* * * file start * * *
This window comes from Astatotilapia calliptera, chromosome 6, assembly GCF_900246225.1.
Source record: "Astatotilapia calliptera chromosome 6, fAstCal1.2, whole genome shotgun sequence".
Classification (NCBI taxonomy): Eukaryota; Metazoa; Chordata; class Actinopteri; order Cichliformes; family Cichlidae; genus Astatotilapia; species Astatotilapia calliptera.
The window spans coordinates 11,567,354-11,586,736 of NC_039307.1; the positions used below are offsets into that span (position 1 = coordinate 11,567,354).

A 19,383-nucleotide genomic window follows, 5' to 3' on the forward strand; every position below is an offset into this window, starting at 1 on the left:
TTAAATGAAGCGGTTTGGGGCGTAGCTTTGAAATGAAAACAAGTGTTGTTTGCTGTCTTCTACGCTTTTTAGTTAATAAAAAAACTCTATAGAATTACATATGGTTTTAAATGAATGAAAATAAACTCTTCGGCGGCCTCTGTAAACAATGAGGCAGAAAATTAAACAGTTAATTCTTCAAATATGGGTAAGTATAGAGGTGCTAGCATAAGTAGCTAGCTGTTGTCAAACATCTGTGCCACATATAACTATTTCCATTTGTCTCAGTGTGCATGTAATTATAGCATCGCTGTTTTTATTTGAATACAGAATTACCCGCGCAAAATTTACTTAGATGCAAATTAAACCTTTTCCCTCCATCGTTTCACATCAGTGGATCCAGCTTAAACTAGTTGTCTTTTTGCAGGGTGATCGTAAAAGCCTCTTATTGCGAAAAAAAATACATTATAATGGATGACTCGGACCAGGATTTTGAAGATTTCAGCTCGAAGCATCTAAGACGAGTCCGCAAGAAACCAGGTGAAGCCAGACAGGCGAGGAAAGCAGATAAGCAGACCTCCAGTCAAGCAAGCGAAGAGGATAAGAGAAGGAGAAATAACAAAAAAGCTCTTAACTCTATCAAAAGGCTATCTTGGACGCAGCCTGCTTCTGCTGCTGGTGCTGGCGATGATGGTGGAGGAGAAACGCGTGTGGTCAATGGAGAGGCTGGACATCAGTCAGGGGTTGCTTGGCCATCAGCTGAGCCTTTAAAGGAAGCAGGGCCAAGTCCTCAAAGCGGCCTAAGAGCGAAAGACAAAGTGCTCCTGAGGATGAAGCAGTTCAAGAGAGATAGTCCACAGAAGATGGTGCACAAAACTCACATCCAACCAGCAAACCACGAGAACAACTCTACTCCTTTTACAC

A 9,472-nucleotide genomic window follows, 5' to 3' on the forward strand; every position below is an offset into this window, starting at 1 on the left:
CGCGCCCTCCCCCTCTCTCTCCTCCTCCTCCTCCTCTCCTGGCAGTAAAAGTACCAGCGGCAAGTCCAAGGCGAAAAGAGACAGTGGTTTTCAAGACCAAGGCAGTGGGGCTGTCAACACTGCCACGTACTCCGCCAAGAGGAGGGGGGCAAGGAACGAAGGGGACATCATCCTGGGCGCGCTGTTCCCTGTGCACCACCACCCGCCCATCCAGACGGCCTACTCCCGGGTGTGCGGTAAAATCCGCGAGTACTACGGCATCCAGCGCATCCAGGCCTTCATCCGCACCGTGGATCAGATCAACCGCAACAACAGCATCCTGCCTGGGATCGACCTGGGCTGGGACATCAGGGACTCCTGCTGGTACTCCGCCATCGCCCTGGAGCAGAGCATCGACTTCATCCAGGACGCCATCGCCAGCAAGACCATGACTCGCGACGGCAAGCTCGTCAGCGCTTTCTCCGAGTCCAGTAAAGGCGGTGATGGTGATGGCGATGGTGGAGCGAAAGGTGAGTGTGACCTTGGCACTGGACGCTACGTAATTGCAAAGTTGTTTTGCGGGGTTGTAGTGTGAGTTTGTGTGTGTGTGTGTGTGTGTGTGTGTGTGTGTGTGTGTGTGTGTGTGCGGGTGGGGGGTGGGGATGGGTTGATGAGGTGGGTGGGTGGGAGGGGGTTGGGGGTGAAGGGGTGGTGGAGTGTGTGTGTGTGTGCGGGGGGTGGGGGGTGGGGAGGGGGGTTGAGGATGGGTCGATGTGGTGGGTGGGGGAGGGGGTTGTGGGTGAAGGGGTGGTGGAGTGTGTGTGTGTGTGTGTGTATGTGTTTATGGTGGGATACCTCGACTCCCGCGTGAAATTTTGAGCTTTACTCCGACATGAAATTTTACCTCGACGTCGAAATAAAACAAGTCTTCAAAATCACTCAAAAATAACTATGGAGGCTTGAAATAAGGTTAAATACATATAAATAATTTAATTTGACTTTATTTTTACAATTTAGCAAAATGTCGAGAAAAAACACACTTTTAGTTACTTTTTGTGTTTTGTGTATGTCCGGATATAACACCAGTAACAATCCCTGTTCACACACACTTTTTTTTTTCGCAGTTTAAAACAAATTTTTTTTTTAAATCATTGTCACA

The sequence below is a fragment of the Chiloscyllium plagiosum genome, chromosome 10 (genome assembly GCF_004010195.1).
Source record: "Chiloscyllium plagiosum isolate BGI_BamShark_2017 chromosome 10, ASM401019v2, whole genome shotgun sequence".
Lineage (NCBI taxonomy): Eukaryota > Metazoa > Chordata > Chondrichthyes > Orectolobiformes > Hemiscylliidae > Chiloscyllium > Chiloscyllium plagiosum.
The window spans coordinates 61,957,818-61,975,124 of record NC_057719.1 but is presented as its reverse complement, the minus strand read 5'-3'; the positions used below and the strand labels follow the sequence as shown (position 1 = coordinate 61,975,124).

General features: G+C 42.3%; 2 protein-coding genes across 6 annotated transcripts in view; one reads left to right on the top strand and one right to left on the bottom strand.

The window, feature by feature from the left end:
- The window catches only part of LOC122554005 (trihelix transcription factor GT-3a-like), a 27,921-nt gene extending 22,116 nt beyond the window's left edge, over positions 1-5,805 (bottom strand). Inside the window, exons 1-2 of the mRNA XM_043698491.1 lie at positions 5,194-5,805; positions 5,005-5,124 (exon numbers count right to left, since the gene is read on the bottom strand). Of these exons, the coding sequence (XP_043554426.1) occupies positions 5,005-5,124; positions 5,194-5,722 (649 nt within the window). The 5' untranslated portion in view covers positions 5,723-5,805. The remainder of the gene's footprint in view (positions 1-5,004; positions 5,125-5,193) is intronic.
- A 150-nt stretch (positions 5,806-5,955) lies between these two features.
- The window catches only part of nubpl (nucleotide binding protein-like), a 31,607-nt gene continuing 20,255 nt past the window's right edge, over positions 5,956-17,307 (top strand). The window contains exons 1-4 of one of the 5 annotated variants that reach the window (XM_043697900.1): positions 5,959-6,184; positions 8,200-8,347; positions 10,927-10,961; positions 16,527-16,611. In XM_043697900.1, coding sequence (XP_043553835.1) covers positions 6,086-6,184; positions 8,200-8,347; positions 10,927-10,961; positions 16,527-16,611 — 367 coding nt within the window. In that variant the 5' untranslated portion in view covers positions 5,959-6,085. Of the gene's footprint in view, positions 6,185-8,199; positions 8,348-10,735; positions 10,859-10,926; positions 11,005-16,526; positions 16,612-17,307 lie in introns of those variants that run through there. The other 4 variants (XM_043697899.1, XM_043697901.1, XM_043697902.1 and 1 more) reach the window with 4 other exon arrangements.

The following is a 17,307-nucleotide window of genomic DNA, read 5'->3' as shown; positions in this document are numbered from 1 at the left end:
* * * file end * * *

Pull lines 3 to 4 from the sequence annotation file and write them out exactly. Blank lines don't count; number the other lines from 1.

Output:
Classification (NCBI taxonomy): Eukaryota; Metazoa; Chordata; class Actinopteri; order Cichliformes; family Cichlidae; genus Astatotilapia; species Astatotilapia calliptera.
The window spans coordinates 11,567,354-11,586,736 of NC_039307.1; the positions used below are offsets into that span (position 1 = coordinate 11,567,354).